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According to Cancer Research UK, cancer diagnoses in men and women aged 40 to 59 have risen by nearly 20 percent in a generation in the UK, reports the Guardian's Sarah Boseley. Part of that is due to more sophisticated screening methods that are able to pick up more cancers. But the other reason for the rise in diagnoses is that smoking, drinking, and obesity continues to plague middle-aged men and women, Boseley says. According to a Cancer Research UK report, the incidence of cancer has risen from 328 cases per 100,000 40 to 59 year olds in 1979, to 388 per 100,000 in 2008. That equals to 17,000 additional cancer cases being diagnosed in the UK each year for that age group, Boseley says. Women have seen a bigger rise in diagnoses than men. But advanced screening methods also mean more cancers are being detected and treated earlier, which saves lives, she adds. Survival rates have also gone up since the 1970s. Now, says Cancer Research UK, a change in lifestyle is needed — less sun exposure, unhealthy foods, smoking, and drinking, and more exercise.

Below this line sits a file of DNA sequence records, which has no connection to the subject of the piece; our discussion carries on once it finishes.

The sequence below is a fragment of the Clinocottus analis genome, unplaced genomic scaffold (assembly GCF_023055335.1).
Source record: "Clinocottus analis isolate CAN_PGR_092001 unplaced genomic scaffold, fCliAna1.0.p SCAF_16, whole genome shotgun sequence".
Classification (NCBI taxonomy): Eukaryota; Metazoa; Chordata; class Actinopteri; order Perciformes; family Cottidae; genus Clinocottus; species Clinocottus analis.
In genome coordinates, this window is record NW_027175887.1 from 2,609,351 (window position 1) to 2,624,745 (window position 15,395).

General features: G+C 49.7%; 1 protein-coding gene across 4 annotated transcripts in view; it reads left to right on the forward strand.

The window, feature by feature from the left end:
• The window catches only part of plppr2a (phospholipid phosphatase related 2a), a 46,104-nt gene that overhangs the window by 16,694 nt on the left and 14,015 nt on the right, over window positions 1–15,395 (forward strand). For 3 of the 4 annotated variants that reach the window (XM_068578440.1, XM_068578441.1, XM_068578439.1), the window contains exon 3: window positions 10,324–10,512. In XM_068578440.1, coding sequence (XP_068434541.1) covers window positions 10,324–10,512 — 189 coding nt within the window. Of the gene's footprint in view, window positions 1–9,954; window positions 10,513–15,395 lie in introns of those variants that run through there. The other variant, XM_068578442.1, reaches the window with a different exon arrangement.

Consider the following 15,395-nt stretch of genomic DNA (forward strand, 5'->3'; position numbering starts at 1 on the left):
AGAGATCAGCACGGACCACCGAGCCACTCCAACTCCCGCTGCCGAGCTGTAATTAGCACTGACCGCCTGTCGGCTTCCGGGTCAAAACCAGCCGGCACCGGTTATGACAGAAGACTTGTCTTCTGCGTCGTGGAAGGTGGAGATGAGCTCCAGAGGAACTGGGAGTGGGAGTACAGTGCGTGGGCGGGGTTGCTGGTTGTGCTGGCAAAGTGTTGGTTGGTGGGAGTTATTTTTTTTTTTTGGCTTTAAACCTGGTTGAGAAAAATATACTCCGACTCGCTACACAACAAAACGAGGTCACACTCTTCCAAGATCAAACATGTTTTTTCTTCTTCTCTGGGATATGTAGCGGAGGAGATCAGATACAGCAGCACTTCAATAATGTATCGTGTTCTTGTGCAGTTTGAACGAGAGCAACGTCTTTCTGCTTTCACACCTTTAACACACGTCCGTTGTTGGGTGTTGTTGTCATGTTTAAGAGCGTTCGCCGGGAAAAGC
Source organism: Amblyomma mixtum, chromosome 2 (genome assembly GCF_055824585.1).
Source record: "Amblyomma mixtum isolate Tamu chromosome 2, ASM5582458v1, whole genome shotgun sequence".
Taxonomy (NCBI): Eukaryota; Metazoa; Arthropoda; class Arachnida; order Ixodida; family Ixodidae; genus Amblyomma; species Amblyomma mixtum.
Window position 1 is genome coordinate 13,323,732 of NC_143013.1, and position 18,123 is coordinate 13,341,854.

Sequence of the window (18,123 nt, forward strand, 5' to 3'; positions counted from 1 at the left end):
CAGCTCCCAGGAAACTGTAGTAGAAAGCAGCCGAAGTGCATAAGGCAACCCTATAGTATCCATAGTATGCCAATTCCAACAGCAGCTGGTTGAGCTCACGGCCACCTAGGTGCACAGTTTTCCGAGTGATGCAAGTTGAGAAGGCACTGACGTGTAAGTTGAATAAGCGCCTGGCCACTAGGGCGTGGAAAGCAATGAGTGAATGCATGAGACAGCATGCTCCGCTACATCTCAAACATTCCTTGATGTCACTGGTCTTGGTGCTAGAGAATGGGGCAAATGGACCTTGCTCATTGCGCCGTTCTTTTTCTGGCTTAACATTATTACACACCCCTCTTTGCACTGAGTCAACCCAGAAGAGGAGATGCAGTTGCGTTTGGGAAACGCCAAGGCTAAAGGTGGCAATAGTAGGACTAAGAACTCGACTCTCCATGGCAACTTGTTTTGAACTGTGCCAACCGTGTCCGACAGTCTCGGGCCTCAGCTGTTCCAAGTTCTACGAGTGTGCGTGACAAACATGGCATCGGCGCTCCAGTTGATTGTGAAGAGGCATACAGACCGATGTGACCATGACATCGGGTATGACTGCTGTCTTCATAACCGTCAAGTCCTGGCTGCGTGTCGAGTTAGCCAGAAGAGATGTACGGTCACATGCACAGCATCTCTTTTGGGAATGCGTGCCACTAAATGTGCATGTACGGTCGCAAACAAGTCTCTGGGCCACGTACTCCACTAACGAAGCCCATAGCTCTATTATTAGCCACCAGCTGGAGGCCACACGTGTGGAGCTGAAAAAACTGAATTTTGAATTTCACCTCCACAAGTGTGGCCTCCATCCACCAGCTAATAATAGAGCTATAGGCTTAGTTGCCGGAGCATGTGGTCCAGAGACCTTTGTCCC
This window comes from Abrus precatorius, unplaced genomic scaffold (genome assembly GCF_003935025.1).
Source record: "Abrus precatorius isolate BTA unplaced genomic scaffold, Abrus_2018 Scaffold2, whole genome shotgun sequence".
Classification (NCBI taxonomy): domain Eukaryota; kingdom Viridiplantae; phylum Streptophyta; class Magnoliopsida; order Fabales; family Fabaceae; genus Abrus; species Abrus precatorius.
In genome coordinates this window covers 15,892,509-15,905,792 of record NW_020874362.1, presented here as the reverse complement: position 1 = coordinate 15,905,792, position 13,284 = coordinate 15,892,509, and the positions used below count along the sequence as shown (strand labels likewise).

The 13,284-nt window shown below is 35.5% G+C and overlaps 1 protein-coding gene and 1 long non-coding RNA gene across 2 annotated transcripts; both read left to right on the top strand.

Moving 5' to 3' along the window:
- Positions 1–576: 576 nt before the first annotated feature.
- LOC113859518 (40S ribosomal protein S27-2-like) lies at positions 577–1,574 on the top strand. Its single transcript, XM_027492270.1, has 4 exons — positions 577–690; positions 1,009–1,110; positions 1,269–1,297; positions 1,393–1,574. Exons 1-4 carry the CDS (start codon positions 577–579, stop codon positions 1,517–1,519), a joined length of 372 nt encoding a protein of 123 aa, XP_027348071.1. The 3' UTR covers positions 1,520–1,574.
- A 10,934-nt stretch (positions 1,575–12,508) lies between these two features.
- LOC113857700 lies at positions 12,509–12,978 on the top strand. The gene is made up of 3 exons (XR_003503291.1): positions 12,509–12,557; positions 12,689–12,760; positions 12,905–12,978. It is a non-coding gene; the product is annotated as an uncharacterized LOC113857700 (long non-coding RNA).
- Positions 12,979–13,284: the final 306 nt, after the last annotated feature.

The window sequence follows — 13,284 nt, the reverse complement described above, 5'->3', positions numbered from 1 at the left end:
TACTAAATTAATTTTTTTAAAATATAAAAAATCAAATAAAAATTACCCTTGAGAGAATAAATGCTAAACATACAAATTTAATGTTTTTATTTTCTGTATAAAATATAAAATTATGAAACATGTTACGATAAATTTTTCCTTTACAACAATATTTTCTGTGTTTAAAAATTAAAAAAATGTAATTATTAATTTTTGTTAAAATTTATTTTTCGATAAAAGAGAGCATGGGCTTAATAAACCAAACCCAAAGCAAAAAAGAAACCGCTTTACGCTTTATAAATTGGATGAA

The Scan

Purnell Choppin Dies

Purnell Choppin, a virologist who led the Howard Hughes Medical Institute, has died at 91, according to the Washington Post.

Effectiveness May Decline, Data From Israel Suggests

The New York Times reports that new Israeli data suggests a decline in Pfizer-BioNTech SARS-CoV-2 vaccine effectiveness against Delta variant infection, though protection against severe disease remains high.

To See Future Risk

Slate looks into the use of polygenic risk scores in embryo screening.

PLOS Papers on Methicillin-Resistant Staphylococcus, Bone Marrow Smear Sequencing, More

In PLOS this week: genomic analysis of methicillin-resistant Staphylococcus pseudintermedius, archived bone marrow sequencing, and more.